How Project Leaders Can Resolve Team Conflicts

Linh Tran, Friday 23 October 2015 | Reading time: unknown

How Project Leaders Can Resolve Conflicts

Photo by Unsplash User Garett Carroll

Teamwork is not always filled with sunshine and rainbows. When people with different personalities, as well as different demographic and professional backgrounds come together, conflict is inevitable. As the project leader, you will have to act quickly to avoid an escalation of the situation and to resolve the issues between team members effectively. 

Conflict is not always bad per se. In fact, healthy and constructive conflict can be a trigger for innovation and is beneficial for effective teamwork. We’ve already highlighted the importance of having a diverse team: diverse teams are more productive, innovative and creative. But their differences can also have the reverse effect and ruin your team’s unity in the long run if there is constant conflict.

Here’s what you have to do to resolve unconstructive conflict and keep your team happy and motivated:


There’s a proverb that says that “prevention is better than curing”. It’s better to avoid letting a conflict turn into something much bigger than it should be. That does not mean to suppress all conflict. As mentioned before, diverse viewpoints and opinions are extremely important if you want to deliver successful projects. Aim at fostering a working environment that is inclusive and ensures that everybody is aware that they can voice their opinion – even if that opinion goes against the grain. However, misunderstandings and miscommunication can quickly cause unconstructive conflicts, and you have to prevent these from developing into real conflicts. Having a clearly defined communication process will help your team communicate with each other more effectively. Also make sure to address issues and problems immediately, even if they seem insignificant – many small problems can quickly accumulate into a big one.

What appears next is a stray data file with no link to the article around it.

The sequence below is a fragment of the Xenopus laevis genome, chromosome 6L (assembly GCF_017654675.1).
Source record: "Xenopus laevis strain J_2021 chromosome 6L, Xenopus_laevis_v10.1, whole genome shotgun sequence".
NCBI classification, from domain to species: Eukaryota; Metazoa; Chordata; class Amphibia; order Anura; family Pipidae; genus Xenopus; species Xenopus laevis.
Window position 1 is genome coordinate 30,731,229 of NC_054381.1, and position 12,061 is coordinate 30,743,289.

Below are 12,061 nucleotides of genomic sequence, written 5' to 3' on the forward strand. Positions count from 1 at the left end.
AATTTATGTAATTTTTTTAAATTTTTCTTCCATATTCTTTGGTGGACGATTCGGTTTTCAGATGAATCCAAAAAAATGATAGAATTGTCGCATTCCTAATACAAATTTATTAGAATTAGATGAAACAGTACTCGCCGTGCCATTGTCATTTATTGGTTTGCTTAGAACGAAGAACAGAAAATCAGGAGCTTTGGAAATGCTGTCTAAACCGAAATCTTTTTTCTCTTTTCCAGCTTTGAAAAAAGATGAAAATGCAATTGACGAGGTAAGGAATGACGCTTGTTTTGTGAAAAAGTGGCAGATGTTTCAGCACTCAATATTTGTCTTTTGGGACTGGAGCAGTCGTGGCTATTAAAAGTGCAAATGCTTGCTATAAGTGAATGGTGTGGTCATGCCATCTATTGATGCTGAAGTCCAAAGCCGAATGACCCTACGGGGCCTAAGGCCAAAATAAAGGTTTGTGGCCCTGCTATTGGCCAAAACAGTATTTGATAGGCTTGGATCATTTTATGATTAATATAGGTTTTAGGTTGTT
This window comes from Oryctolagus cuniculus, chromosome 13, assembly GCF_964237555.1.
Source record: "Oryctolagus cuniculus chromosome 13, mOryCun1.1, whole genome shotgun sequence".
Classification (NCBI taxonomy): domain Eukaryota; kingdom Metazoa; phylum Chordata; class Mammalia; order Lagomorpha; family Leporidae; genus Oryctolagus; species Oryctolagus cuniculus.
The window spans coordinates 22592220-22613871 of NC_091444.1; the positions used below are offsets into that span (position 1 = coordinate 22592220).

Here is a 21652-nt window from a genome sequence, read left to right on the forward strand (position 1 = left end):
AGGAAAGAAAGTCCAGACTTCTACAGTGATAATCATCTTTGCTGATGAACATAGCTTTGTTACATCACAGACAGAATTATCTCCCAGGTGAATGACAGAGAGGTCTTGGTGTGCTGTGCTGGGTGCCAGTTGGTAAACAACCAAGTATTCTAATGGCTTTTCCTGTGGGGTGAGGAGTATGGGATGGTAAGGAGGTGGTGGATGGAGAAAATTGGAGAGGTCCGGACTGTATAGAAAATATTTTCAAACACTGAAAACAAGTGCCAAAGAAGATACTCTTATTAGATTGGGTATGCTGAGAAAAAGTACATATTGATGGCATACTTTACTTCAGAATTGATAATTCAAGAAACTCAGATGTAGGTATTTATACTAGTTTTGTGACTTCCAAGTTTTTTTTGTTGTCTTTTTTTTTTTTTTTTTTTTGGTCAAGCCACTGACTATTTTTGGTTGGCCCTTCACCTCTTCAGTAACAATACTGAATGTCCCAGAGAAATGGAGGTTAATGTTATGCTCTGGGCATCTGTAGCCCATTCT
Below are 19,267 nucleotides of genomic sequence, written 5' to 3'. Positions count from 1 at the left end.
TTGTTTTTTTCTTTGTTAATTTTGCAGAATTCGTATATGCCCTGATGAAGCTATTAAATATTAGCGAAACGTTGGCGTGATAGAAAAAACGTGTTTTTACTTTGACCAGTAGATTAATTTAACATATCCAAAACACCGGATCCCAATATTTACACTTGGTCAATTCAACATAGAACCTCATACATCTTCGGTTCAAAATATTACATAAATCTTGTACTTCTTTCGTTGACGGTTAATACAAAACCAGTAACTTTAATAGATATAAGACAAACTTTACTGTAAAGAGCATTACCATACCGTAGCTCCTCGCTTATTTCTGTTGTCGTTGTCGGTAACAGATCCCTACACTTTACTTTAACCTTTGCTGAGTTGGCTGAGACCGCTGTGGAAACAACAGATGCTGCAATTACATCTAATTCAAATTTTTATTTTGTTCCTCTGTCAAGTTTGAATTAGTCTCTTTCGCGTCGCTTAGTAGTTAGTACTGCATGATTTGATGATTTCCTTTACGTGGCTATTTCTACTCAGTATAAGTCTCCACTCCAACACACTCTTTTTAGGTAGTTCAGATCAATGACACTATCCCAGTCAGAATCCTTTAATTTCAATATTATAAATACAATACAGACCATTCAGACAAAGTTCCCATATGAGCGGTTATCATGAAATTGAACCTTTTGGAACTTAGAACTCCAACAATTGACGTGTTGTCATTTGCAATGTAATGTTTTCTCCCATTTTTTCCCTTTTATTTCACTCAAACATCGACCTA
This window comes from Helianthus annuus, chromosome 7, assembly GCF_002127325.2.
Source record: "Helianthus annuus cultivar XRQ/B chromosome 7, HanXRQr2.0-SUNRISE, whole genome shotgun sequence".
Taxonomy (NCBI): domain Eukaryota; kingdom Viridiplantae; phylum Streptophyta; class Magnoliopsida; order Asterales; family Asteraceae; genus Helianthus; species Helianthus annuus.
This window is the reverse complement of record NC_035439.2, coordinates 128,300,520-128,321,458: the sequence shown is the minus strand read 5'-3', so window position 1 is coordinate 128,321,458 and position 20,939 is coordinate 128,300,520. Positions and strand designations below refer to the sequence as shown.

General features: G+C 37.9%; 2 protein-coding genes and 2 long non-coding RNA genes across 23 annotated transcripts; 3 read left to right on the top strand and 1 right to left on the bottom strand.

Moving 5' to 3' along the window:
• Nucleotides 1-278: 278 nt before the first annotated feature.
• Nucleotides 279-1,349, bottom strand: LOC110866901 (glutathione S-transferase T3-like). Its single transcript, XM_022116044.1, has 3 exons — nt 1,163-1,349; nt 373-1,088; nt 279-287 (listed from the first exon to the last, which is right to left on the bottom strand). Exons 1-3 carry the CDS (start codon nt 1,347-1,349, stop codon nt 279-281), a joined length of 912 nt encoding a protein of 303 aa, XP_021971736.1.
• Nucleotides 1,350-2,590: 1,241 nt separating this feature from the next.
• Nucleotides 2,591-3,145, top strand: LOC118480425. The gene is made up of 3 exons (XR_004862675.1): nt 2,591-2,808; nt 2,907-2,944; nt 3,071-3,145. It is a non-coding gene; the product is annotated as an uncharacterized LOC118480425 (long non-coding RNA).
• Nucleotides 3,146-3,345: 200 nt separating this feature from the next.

So, you were unable to prevent misunderstandings in the first place and are faced with a real conflict – what now? The first step is to acknowledge that there is a problem. The issue won’t simply go away with time. Some might, but many will remain and, like a ticking time bomb, are bound to explode at some point. You know you have to deal with it sooner or later, and we all know that sooner is always better to avoid escalation. Define the problem and its root causes, which will serve as the basis for you to develop a strategy to resolve it with all parties involved.


Gather your team and have an open conversation where everybody states their opinions and clarify their stand points. Write down all complaints and comments in a list, and try to identify their underlying positions and assumptions of the matter. Hear out everyone without judgment and make sure that people do not take it personally or attack one another on a personal level. You also need to discuss the impact this conflict has on the team, the project, or even the whole organization.


After you have identified and discussed the conflict, it’s time to resolve it. Unresolved conflicts always have a negative impact on the team’s performance and this in turn will have a direct impact on the project’s outcome and the company’s bottom line. So whatever decision you make to resolve the conflict, always keep the main objective of any project in mind: to add value to the organization.  There are several ways to resolve a conflict, the one which will make everyone happy is of course the ‘win-win situation’, but that’s rarely achievable. Most of the times you will have to agree on a compromise and that means that one party has to concede to the other, and as a team leader you need to make sure to communicate it to the ‘losing’ party that this is indeed the best course of action. 

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